Designers Offer Advice on Managing Cash Flow

Kitchen & Bath Design News recently posed the question to dealers and designers in the kitchen and bath industry: “What are the best ways to monitor and manage cash flow within your firm?” Following are some of their responses:

“A daily check on job progress, job deposits and final payments is imperative to managing cash flow. At times I use a retainer and, if not, a 50% deposit upon signing a contract. I use QuickBooks software to monitor cash flow. It ties into 20/20 technology. It’s almost mandatory to have it.

With cash flow, deposits are king. Part of monitoring cash flow is monitoring the progress of the jobs – where they are and where you are in terms of the next payment. I do a daily check on where we are, what jobs are in the design stage, what jobs are ready to be signed, what jobs are in progress and what jobs are due to be completed. It’s a basic of the business. As the old saying goes, watch the pennies and the dollars will take care of themselves.”

Michael Fonseca, president
Brooklyn, NY

“The whole bottom line about managing cash flow is you have to protect it all of the time. So we’re scrutinizing every penny we spend, especially right now. All of our contracts are paid upon a 50/40/10 schedule, and we use the NKBA contract. We’re tight with our payment schedules because we have to be. Clients have to pay within their terms.

We’ve always used QuickBooks to keep track of the cash flow. We looked at several other programs a few years ago, but most people we were dealing with knew it, so it’s what we chose.

We’re trying to discount everything we can right now. The only other thing we’re doing is cutting back on everything, except advertising. The idea is to minimize expenditure, but maximize what you get out of every expenditure.”

Pete Stone, owner
Stone Kitchens
Louisville, KY

“We’re in California, and because of the contractor’s license laws that we’re monitored and governed under, the best way [to monitor and manage cash flow] is to make sure payments are done in a timely manner at different levels as the job progresses. That way, we’re never behind, nor is the customer ever too far ahead of us, either.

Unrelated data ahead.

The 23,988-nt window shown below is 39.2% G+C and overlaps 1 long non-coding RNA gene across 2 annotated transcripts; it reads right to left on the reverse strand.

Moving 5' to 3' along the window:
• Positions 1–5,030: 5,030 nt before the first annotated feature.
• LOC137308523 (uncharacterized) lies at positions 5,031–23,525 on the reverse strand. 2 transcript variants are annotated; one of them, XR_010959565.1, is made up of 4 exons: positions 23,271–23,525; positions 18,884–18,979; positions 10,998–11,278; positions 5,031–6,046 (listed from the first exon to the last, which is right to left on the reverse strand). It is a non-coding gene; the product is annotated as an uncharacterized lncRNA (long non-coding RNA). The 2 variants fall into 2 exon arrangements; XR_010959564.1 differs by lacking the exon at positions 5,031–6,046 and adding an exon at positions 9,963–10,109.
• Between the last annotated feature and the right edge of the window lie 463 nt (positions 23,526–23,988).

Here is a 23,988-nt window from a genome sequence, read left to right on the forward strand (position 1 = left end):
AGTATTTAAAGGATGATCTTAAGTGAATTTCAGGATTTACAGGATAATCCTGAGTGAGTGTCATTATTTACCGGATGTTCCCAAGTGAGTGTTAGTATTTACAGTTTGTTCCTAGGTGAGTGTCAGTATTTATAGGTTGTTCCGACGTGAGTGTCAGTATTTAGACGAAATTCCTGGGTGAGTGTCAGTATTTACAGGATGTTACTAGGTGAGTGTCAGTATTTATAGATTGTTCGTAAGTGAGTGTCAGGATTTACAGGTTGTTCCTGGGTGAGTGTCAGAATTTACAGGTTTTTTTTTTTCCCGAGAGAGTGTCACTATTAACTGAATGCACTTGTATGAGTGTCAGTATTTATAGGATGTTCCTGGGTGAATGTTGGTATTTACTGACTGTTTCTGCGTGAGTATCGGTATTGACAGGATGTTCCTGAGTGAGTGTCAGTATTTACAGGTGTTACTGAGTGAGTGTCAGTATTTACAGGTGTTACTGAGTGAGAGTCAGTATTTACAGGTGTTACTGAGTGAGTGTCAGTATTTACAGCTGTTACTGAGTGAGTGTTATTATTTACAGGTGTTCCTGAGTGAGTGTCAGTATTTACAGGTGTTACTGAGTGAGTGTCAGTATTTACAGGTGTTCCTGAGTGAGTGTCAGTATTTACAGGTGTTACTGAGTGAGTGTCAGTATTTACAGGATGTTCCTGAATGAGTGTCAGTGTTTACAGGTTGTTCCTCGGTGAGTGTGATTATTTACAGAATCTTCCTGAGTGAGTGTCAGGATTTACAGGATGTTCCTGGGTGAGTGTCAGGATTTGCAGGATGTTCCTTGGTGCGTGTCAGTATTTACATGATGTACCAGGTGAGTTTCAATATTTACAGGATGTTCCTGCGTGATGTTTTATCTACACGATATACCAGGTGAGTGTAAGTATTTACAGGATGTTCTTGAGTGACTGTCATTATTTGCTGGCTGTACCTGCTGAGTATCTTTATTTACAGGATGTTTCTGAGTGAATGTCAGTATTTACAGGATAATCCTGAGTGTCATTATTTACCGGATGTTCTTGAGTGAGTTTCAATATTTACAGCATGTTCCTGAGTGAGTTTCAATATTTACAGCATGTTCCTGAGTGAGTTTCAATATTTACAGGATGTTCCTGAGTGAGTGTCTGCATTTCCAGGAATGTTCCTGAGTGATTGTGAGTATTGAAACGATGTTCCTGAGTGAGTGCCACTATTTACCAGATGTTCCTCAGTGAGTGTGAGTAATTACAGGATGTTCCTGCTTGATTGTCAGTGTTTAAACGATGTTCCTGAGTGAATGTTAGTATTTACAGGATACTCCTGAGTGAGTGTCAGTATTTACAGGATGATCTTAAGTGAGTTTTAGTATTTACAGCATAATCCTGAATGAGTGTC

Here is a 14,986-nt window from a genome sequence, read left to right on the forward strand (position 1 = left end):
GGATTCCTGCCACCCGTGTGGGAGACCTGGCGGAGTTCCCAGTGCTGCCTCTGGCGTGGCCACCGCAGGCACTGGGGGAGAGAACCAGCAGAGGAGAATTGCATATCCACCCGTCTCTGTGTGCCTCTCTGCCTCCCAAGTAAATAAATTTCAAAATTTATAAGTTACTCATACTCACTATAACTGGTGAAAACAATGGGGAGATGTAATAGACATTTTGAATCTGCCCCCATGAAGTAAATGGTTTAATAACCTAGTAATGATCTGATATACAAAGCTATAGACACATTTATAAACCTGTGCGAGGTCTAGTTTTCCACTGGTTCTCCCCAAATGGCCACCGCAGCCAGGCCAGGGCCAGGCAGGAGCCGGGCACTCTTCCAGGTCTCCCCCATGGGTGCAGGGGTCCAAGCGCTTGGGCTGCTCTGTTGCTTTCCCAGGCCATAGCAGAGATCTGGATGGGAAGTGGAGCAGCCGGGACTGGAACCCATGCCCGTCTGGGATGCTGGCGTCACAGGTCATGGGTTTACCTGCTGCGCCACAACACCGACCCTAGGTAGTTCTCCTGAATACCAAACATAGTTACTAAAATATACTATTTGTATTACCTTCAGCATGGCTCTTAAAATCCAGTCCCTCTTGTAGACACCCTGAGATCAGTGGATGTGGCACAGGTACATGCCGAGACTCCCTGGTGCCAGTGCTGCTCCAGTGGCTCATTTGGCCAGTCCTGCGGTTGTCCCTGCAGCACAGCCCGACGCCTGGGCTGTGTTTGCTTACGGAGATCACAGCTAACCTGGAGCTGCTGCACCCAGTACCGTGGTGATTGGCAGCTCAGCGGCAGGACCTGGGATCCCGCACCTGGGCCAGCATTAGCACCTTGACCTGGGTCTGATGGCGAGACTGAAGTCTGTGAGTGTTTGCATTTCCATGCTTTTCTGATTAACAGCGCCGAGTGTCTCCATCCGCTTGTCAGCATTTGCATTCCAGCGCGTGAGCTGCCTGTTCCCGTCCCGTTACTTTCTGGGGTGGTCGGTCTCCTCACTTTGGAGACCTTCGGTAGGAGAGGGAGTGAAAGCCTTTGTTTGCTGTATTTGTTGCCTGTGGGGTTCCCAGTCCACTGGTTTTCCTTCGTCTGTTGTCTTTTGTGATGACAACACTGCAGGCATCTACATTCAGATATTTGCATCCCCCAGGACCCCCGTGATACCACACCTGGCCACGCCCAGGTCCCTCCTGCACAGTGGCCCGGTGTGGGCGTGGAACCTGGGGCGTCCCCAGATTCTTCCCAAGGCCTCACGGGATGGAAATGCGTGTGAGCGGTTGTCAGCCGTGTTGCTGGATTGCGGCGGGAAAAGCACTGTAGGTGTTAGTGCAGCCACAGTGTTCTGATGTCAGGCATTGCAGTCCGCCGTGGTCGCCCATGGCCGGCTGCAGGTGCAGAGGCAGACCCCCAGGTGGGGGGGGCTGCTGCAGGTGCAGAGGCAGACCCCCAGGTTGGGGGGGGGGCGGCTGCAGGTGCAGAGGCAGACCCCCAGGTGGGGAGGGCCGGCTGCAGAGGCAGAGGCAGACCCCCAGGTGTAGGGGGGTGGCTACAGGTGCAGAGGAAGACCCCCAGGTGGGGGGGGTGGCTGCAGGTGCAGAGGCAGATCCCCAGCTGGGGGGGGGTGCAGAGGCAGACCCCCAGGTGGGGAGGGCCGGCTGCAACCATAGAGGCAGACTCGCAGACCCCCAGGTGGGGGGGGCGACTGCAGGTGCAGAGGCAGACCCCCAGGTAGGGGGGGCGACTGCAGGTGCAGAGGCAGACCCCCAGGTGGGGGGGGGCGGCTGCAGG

We use QuickBooks as an accounting program, and we also use a job package that goes along with it in order to track costs. We don’t worry as much about cash flow. QuickBooks isn’t user-friendly in my mind, but it’s the most popular and well known. As an overall job-costing package, it has some limitations, but we work around it. Everything is on a spreadsheet and QuickBooks is tied to it. As costing goes in, we track it on an ongoing basis every time we get a bill. Any monies we receive throughout go into the customer deposit account. At the end, we take the money out. It’s pretty simple. It’s like a payment schedule. Everything I do goes on a contract and we schedule payments at different intervals.”

Jim Flaherty, president
Better Kitchens & Baths
Ventura, CA

“You have to project out your leads and jobs, and that will project your incoming cash flow. With outgoing cash flow, you need to keep vendors and unpaid bills detailed and up-to-date and pay them accordingly.

We have a strict tracking system with regard to our leads and where they’re coming from. As we sell the job, we have projected dates of when the job is going to take place. We’ll be able to manage and monitor when those progress payments, deposits or final payments are coming in so we can cover bills, payroll and overhead accordingly.

We also have a spreadsheet program to estimate our jobs. It gives us a good idea as to the cost and mark-up in the margins and everything we need to do in order to be profitable. QuickBooks also helps us to manage invoices and lets us know what we should be looking out for.

With the economy being the way it is, managing and monitoring cash flow is definitely a priority for any business because you don’t know what’s coming in the door at any given time. Our livelihood is from our leads, sold jobs and close ratios on those jobs. Leads should be qualified as they come in the door, so you’re not spending valuable labor hours on a lead that’s not going to go anywhere. It’s not only selling the job, it’s managing the cash flow as jobs are going along. It really starts when the customer walks in the door.”

Rebecca Johnston, general manager
DreamMaker Bath & Kitchen
Williston, VT

“We have an internal accounting system on the computer to manage cash flow. We project out all of our payables by the week on everything we’ve purchased. As far as receivables go, 70% of our business is remodeling. On a remodeling contract, we get a deposit and a percentage when we deliver the cabinets. We get another percentage when the countertops are delivered. The final payment is after the whole job is complete. So our cash flow is moving right along as the job progresses.

We’ve always taken advantage of all cash discounts, as well, so you have a line of credit to fall back on if you need to because of the cost involved with larger projects. If you don’t take advantage of the manufacturers that are willing to give you a cash discount, it is basically money you’re throwing away. It will definitely work to your benefit in the long run.”

Keith Helfrich, president
Kitchens By Design
Allentown, PA